It may admit of a doubt whether under this grant of power is included an authority so totally to subvert the whole system of weights and measures as it existed at the time of the adoption of the constitutution, as would be necessary for the introduction of a system similar to that of the French nation. To fix the standard, appears to be an operation entirely distinct from changing the denominations and proportions already existing, and established by the laws, or immemorial usage. And this doubt acquires a further claim to consideration, if it be true, as the experience of other nations seems to warrant us in the conclusion, that there is no object of regulation by human power, in which the prescriptions of a government are so difficult to be carried into execution. Throughout Europe, in the most absolute as well as in the freest governments, every historical research presents a fruitless struggle on the part of authority to introduce order and uniformity: and an unconquerable adherence of custom to the diversities of usage among the people. There is perhaps less of this diversity in the United States, than in any country in Europe. At the adoption of the constitution all the weights and measures in common use throughout the United States were derived, either by the statutes of the states, or by an invariable usage, which had supplied the place of law, from the standards in the English exchequer. Hence, the English foot, divided into twelve inches, was the unit of all measures of matter in length, breadth, or thickness. Its various multiples of the yard, ell, perch, pole, furlong, acre, and mile, were all recognized by the laws, and in the familiar use of the people. The avoirdupois and troy weights with the difference of modification of the latter as used for weighing the precious metals or apothecary's drugs in retail, the wine gallon of 231, and the beer gallon of 282 solid inches, were equally well known, and in general use, and the Winchester bushel, of 2150.42 solid inches, formed the general standard of all the dry measures of capacity.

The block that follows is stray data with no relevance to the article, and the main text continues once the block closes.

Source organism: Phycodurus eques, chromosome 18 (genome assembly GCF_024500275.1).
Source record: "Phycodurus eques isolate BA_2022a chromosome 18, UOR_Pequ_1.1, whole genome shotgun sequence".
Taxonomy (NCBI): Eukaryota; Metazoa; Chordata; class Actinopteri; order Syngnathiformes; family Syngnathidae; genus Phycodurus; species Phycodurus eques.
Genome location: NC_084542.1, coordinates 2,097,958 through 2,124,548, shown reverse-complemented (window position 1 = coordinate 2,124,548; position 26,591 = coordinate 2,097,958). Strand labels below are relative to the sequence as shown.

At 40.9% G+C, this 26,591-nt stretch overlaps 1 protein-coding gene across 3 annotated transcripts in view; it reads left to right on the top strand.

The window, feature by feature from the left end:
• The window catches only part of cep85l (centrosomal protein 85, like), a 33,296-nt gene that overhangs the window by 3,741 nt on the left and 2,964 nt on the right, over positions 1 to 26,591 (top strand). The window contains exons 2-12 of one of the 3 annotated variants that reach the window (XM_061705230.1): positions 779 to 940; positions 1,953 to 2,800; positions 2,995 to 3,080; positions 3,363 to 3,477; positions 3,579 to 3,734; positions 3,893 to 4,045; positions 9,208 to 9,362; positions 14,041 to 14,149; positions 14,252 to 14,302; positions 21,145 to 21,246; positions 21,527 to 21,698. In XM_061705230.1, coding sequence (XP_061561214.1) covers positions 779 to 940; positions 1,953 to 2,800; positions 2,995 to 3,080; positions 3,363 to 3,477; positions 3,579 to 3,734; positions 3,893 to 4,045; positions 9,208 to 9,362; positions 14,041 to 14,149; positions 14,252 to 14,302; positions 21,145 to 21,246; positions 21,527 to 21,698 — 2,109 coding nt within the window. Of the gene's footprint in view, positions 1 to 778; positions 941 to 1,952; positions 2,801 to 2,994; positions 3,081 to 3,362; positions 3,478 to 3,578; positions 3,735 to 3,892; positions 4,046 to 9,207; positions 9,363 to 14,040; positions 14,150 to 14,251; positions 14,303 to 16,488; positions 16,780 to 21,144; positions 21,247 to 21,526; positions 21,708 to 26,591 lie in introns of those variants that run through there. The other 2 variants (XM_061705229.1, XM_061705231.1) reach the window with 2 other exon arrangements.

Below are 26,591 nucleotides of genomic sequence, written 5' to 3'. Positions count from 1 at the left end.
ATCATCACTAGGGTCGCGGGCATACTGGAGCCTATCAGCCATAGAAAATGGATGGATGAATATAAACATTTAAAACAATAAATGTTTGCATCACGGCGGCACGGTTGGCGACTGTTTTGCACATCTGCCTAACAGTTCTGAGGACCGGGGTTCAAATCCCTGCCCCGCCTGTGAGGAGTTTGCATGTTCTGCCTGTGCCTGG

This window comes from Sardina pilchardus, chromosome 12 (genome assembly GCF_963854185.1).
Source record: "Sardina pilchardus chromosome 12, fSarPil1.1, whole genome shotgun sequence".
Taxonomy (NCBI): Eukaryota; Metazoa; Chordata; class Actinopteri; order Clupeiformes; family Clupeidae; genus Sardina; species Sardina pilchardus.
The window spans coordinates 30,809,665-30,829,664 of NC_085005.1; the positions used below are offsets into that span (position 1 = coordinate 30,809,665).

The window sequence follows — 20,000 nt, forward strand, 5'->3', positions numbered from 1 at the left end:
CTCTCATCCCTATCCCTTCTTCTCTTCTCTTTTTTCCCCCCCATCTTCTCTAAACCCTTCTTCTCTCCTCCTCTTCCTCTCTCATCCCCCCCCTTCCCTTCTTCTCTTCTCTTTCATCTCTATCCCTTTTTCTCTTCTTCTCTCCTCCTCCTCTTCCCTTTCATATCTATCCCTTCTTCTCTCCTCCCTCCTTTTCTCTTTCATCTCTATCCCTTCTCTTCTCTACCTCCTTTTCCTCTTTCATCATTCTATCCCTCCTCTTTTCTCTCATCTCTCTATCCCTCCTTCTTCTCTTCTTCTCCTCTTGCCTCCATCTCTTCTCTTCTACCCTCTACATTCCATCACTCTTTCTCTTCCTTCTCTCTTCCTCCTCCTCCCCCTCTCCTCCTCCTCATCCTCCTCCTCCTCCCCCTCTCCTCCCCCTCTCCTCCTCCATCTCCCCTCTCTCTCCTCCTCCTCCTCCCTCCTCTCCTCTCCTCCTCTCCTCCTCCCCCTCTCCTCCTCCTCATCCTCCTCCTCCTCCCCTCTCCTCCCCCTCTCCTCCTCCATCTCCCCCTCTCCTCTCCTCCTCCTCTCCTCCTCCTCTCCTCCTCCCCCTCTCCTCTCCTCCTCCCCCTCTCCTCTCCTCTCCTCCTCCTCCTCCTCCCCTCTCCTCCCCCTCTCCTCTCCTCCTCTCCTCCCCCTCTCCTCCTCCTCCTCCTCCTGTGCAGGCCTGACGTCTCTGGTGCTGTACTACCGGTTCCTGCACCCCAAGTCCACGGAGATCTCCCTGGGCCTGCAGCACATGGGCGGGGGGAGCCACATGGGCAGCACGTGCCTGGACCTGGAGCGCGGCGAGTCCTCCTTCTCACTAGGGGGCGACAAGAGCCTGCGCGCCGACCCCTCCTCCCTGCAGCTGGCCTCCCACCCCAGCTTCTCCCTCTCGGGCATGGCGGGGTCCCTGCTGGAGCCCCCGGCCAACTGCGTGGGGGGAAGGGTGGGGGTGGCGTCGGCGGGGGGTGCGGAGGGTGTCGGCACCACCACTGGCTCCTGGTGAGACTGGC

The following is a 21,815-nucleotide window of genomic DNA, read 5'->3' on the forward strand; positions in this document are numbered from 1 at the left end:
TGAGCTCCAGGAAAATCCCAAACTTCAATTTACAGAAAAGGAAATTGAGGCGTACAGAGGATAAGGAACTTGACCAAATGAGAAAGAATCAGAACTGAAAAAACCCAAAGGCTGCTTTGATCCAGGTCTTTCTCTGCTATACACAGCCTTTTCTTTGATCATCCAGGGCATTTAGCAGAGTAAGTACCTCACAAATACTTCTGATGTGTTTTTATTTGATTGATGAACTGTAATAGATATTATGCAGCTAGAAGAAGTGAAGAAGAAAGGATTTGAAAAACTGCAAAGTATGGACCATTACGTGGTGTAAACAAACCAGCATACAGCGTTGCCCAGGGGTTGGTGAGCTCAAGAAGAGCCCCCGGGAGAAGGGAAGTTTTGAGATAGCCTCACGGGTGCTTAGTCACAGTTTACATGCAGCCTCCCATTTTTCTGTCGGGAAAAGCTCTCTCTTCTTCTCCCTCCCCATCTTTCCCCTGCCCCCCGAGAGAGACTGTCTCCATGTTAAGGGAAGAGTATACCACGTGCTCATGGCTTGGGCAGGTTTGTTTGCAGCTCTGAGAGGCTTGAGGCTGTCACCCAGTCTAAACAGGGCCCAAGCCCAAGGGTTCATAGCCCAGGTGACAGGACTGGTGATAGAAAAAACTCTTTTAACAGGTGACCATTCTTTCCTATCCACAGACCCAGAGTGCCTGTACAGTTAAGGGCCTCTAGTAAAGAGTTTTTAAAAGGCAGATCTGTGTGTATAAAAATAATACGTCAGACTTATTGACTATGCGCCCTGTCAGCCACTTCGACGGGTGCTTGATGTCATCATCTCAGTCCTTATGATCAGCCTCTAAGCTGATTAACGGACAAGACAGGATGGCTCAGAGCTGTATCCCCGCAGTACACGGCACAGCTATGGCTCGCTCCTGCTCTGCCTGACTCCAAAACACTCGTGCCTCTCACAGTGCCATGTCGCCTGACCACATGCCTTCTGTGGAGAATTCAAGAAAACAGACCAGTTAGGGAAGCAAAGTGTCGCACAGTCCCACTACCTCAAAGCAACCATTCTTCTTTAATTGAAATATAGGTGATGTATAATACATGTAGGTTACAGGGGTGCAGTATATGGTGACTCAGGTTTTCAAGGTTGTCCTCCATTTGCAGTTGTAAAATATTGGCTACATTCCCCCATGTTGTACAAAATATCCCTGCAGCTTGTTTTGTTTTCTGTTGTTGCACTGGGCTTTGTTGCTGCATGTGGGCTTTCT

In many of the states the standards established by statute had been procured from the court of exchequer; and the only variety dis. cernible in the legislation of the states on this subject, arises from a difference existing in the several standards of the same measures at the exchequer, and at Guildhall in London.

In the exercise of the authority of Congress, with a view to the general principle of uniformity, there are four different courses of proceeding which appear to be practicable.

1. To adopt, in all its essential parts, the new French system of weights and measures, founded upon the uniformity of identity.

2. To restore and perfect the old English system of weights, measures, moneys, and silver coins, founded upon the uniformity of proportion.

3. To devise and establish a system, in which the uniformities of identity and of proportion shall be combined together, by adaptations of parts of each system to the principles of the other.

4. To adhere, without any innovation whatever, to our existing weights and measures, merely fixing the standard.